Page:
In Kahle, the issue is Congress’ change from a self-selecting system of copyright, where people had to register and give notice to indicate that they wanted copyright protection, to an indiscriminate system where every napkin doodle is copyrighted and people are forced to license or dedicate their works to the public domain, or make some other indication that they do not want copyright protection. This change from an opt-in to an opt-out system has produced generations of “orphan works” — creative works that are still under copyright, but for which owners are absent or prohibitively expensive to find. People who want to make use of an orphan work cannot locate the copyright owner to obtain permission. These would-be creators’ fear that someone will appear years later alleging copyright infringement chills new creative uses.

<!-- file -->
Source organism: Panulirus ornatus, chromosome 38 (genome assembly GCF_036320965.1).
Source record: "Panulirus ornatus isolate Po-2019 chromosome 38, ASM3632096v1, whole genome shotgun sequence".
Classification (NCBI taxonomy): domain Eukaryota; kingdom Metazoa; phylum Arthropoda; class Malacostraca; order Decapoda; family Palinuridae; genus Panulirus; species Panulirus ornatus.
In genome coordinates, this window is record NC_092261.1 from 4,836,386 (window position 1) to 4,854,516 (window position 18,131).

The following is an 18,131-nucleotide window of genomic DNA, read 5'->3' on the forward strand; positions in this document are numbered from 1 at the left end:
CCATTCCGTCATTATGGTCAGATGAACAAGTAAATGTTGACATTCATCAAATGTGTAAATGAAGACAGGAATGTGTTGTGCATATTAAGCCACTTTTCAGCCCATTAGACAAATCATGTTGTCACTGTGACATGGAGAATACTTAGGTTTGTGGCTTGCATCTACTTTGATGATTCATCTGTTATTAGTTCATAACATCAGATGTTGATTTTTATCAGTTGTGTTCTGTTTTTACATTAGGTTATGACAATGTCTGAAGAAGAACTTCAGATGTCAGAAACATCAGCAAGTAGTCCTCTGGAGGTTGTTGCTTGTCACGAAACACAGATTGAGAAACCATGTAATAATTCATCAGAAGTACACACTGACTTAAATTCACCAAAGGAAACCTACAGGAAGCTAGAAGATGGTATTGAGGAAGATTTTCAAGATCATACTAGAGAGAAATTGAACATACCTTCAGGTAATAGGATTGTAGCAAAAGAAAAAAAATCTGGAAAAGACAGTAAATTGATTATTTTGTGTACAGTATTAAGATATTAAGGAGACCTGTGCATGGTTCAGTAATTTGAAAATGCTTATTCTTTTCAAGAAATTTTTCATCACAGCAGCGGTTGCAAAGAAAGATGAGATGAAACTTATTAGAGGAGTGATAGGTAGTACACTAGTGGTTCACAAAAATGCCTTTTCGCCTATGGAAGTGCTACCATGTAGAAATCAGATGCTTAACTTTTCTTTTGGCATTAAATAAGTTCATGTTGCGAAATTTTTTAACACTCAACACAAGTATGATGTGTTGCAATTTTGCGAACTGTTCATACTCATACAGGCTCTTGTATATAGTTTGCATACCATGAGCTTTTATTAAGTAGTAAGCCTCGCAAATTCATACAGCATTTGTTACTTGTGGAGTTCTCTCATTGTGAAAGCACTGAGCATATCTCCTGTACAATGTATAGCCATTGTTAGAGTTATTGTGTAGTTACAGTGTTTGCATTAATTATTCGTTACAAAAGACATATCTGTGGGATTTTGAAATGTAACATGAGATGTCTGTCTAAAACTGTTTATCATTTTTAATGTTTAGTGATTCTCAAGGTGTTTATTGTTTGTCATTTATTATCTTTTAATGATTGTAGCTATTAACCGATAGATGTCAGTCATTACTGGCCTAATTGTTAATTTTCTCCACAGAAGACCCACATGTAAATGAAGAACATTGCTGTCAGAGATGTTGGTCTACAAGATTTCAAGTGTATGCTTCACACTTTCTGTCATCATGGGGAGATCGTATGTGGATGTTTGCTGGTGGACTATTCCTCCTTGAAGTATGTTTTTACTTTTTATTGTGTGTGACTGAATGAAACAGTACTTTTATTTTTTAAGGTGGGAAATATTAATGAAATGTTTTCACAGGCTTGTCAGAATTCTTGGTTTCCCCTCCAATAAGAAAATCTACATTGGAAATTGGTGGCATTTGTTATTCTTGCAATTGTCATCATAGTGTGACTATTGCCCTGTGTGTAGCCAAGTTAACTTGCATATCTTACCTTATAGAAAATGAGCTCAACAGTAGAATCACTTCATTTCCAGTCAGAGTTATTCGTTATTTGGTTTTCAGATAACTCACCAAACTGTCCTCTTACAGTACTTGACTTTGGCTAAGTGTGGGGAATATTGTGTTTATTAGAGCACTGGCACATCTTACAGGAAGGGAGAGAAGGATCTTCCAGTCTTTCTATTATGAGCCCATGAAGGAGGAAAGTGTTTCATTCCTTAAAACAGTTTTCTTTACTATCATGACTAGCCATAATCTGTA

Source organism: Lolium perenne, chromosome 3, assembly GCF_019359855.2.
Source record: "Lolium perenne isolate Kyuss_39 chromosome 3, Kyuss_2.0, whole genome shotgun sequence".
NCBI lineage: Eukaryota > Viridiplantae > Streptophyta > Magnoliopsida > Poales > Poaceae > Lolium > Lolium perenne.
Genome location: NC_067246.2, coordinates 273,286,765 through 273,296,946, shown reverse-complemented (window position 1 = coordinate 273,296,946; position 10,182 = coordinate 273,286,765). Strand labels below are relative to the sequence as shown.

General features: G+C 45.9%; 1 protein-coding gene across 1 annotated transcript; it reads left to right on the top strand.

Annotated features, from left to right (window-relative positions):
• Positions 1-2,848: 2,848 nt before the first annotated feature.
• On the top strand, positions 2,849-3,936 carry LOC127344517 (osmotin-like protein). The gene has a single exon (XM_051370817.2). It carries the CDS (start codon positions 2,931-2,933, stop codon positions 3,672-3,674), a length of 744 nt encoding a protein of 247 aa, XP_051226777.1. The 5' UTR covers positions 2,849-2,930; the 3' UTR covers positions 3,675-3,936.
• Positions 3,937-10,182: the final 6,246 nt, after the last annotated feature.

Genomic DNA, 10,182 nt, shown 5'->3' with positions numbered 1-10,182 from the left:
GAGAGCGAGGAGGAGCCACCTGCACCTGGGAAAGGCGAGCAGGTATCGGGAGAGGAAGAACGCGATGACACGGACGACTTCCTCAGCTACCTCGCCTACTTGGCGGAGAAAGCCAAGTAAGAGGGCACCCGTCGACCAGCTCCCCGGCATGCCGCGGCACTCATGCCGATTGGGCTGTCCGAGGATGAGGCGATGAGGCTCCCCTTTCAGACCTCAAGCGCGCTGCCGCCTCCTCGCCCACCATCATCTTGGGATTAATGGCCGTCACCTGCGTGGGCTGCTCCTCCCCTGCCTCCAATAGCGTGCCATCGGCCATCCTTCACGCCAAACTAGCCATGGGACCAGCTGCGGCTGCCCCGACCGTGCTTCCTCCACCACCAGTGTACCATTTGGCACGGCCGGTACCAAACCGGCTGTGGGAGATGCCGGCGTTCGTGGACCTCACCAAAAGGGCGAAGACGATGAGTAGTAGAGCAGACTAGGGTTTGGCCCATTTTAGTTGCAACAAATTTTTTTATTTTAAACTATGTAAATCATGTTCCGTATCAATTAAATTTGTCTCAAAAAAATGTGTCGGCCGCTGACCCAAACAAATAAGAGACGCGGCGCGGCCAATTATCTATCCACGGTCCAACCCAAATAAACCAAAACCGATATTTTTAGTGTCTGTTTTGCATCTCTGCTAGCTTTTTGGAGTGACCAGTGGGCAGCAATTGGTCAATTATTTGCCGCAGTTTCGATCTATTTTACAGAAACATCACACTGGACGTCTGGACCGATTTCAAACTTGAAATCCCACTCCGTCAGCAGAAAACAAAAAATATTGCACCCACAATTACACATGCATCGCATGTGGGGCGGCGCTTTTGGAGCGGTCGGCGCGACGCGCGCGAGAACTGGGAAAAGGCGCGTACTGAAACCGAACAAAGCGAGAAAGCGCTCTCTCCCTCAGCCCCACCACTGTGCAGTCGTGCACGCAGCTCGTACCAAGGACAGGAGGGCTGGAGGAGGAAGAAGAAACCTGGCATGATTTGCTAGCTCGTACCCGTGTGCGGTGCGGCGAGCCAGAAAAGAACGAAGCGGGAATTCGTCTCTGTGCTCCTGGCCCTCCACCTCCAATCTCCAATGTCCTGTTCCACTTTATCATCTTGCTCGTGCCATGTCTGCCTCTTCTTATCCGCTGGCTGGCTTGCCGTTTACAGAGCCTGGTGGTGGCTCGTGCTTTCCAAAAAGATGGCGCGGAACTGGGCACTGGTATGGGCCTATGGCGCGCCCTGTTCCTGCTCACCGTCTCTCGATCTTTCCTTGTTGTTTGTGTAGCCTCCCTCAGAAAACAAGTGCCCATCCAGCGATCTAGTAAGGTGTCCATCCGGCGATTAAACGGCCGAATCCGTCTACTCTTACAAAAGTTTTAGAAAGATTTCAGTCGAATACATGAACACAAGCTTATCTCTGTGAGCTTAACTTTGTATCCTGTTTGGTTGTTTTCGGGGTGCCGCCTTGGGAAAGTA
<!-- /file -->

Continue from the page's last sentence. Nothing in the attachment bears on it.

The 10th Circuit’s decision in Golan should make it more likely that the Supreme Court will grant a review and hear the Kahle case, because there is now a split between two federal circuit courts regarding the First Amendment’s application to Congress’ copyright lawmaking.
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